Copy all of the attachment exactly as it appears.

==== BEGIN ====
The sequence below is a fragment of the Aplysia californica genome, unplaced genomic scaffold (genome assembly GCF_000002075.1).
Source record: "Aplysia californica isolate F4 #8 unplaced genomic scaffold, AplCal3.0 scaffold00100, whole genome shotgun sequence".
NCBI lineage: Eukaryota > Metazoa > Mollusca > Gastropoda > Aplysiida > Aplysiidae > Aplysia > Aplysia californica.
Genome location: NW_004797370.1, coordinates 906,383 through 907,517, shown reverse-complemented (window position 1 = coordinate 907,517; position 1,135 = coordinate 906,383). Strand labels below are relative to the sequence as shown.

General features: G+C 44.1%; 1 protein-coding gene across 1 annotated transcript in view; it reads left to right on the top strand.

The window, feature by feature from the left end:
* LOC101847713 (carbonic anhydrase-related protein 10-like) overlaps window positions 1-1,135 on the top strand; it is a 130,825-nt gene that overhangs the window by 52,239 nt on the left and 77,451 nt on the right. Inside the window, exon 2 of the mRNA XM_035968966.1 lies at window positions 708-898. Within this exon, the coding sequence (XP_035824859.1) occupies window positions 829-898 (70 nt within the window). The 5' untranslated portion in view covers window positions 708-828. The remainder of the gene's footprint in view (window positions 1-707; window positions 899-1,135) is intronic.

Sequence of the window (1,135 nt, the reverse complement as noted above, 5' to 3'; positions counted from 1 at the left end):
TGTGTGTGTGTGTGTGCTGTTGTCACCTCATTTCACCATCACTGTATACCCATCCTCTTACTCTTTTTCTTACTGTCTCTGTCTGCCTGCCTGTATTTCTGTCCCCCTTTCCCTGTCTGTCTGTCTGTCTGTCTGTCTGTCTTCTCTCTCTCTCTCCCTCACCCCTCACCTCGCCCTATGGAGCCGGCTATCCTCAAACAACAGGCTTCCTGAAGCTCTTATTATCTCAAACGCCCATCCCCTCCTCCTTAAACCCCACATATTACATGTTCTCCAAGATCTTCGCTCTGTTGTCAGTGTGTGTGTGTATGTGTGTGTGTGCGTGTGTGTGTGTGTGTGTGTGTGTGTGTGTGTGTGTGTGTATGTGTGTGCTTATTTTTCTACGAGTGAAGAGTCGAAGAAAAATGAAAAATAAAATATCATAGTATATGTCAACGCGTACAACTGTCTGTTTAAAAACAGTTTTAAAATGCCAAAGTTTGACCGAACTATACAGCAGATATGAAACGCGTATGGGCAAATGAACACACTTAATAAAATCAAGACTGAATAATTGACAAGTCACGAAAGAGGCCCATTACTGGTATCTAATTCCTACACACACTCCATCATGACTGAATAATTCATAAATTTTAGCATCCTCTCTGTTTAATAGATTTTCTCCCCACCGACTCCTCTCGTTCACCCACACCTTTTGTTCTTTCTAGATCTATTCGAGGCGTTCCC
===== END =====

The sequence below is a fragment of the Aplysia californica genome, unplaced genomic scaffold (genome assembly GCF_000002075.1).
Source record: "Aplysia californica isolate F4 #8 unplaced genomic scaffold, AplCal3.0 scaffold00100, whole genome shotgun sequence".
NCBI lineage: Eukaryota > Metazoa > Mollusca > Gastropoda > Aplysiida > Aplysiidae > Aplysia > Aplysia californica.
Genome location: NW_004797370.1, coordinates 906,383 through 907,517, shown reverse-complemented (window position 1 = coordinate 907,517; position 1,135 = coordinate 906,383). Strand labels below are relative to the sequence as shown.

General features: G+C 44.1%; 1 protein-coding gene across 1 annotated transcript in view; it reads left to right on the top strand.

The window, feature by feature from the left end:
* LOC101847713 (carbonic anhydrase-related protein 10-like) overlaps window positions 1-1,135 on the top strand; it is a 130,825-nt gene that overhangs the window by 52,239 nt on the left and 77,451 nt on the right. Inside the window, exon 2 of the mRNA XM_035968966.1 lies at window positions 708-898. Within this exon, the coding sequence (XP_035824859.1) occupies window positions 829-898 (70 nt within the window). The 5' untranslated portion in view covers window positions 708-828. The remainder of the gene's footprint in view (window positions 1-707; window positions 899-1,135) is intronic.

Sequence of the window (1,135 nt, the reverse complement as noted above, 5' to 3'; positions counted from 1 at the left end):
TGTGTGTGTGTGTGTGCTGTTGTCACCTCATTTCACCATCACTGTATACCCATCCTCTTACTCTTTTTCTTACTGTCTCTGTCTGCCTGCCTGTATTTCTGTCCCCCTTTCCCTGTCTGTCTGTCTGTCTGTCTGTCTGTCTTCTCTCTCTCTCTCCCTCACCCCTCACCTCGCCCTATGGAGCCGGCTATCCTCAAACAACAGGCTTCCTGAAGCTCTTATTATCTCAAACGCCCATCCCCTCCTCCTTAAACCCCACATATTACATGTTCTCCAAGATCTTCGCTCTGTTGTCAGTGTGTGTGTGTATGTGTGTGTGTGCGTGTGTGTGTGTGTGTGTGTGTGTGTGTGTGTGTGTGTGTATGTGTGTGCTTATTTTTCTACGAGTGAAGAGTCGAAGAAAAATGAAAAATAAAATATCATAGTATATGTCAACGCGTACAACTGTCTGTTTAAAAACAGTTTTAAAATGCCAAAGTTTGACCGAACTATACAGCAGATATGAAACGCGTATGGGCAAATGAACACACTTAATAAAATCAAGACTGAATAATTGACAAGTCACGAAAGAGGCCCATTACTGGTATCTAATTCCTACACACACTCCATCATGACTGAATAATTCATAAATTTTAGCATCCTCTCTGTTTAATAGATTTTCTCCCCACCGACTCCTCTCGTTCACCCACACCTTTTGTTCTTTCTAGATCTATTCGAGGCGTTCCC